Contrast is usually at its highest when a scene is backlit. In this image there wasn’t much that could be done to lighten the shadows. I exposed so that the highlights weren’t too badly burnt out and didn’t worry too much about the shadows. Contrast […]
10 camera settings you don’t use (and which you probably should)
It’s easy to fall into a pattern when you take pictures, favouring some subjects and overlooking others, and sticking to the camera settings you know rather than experimenting with those you don’t. Sometimes it takes looking over your portfolio as a whole in your photo management software of choice to realise just what kind of a rut your photography is stuck in. But never fear – here are 10 shooting options you should explore in order to get the most from your camera and start breathing new life into your pictures…
1. Manual mode
Modern metering systems are so sophisticated you might imagine exposure is far too complicated to figure out manually. Not true! In fact it’s remarkably easy to estimate the exposure for any conditions manually – and you get to see the result on the LCD straight away, so it only takes a moment to tweak the settings and try again.
Switching to Manual mode has two big advantages:
- You base your exposures on what you can see looks right, rather than what the camera’s exposure metering system imagines you want.
- You can use a constant exposure for a series of shots taken in the same light, without the camera making unnecessary adjustments.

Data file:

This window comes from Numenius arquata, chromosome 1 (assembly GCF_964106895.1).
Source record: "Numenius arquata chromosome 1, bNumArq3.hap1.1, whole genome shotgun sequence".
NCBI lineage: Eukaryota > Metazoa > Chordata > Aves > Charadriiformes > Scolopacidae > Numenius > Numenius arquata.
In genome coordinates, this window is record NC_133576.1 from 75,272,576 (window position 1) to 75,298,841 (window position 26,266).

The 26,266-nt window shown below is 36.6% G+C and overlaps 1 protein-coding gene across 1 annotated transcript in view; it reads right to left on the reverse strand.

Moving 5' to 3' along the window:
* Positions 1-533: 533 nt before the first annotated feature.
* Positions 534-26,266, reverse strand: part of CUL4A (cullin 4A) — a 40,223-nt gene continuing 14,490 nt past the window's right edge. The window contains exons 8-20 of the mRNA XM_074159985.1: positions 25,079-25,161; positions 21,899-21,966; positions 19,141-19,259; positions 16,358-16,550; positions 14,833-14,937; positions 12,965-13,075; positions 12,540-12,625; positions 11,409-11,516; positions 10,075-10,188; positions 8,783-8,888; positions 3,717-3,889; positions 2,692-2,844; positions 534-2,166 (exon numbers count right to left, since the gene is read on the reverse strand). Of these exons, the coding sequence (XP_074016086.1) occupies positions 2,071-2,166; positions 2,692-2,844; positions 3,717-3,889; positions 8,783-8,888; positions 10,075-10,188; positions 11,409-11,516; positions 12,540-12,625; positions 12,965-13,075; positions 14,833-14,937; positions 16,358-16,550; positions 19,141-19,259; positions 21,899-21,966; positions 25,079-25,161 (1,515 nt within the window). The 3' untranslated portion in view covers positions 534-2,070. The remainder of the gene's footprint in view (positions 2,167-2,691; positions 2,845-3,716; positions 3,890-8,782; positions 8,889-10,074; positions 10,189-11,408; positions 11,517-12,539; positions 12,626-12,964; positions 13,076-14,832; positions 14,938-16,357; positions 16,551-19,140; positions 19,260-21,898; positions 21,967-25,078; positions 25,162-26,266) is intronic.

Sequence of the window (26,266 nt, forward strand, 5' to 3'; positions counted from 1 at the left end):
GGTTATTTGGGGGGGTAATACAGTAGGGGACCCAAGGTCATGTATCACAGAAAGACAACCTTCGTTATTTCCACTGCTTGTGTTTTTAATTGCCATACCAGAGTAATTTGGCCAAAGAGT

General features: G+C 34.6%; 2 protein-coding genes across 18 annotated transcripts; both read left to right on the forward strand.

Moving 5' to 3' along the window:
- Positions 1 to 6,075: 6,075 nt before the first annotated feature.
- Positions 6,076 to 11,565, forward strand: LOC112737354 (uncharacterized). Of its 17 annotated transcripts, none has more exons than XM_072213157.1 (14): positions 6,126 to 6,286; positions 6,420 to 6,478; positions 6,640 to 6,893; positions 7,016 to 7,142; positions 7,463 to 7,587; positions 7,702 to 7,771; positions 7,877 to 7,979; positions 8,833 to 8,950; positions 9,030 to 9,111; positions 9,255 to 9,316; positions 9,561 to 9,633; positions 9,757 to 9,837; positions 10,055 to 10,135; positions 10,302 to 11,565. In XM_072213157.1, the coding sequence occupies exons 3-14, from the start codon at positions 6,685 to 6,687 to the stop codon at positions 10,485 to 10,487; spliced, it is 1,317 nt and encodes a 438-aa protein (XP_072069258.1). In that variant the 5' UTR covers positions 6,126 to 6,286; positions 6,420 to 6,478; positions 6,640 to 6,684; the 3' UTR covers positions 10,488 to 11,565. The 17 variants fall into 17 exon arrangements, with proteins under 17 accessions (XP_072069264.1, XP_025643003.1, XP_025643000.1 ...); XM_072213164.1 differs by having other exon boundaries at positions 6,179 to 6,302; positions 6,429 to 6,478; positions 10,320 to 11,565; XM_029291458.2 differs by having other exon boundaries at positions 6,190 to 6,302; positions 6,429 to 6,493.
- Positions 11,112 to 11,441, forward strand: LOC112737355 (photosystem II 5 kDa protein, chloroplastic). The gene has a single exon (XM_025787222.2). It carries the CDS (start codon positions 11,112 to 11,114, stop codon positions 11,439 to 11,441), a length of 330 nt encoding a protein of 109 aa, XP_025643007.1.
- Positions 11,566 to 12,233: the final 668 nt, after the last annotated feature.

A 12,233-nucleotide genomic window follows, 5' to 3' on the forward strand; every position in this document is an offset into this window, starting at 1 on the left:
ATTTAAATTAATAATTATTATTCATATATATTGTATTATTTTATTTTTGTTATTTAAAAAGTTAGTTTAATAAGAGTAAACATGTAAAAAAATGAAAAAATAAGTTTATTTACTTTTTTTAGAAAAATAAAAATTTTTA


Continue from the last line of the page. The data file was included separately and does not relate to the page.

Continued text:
2. Daylight white balance
The camera’s auto white balance system tries to correct for different-coloured lighting to produce neutral-looking colours. Isn’t that what you want? Not always! Sometimes it’s the colour of the light that ‘makes’ the picture, especially with landscapes, and the last thing you want is for the camera to try to ‘fix’ it.
Instead, switch your camera to the Daylight preset. This fixes the colour correction values to match regular daylight, so that any changes in the light colour are recorded faithfully, such as the cool blue light of dawn or the warm golden tones of early evening.
3. Spot metering
Your camera’s Evaluative metering system does a good job of measuring the tones across the whole image and arriving at a good, compromise exposure. Often, though, it’s just one area of the frame that’s important, and that’s where Spot metering mode comes into its own. It measures the light across a small area only and ignores the rest. This is often the only way to get the correct exposure with tricky subjects like spotlit performers on a stage, but it can be equally effective with everyday shots where your subject is in a different light to its surroundings.
4. Monochrome Picture Style
Picture Styles control the look of the picture saved by the camera, and almost all digital SLRs offer an equivalent. If you’re planning on making black and white photos, the Monochrome Picture Style is especially valuable because it enables you to see how your pictures are looking as you shoot them, and how to compose them more effectively when you’re working with shapes, light and shade rather than colour.
Shoot in your camera’s RAW+JPEG mode, and you’ll have one colour image (RAW) you can work on later, and a black and white shot (JPEG) that you can share straight away. On EOS digital SLRs, you can even apply ‘contrast’ filter effects using red, yellow or orange filters.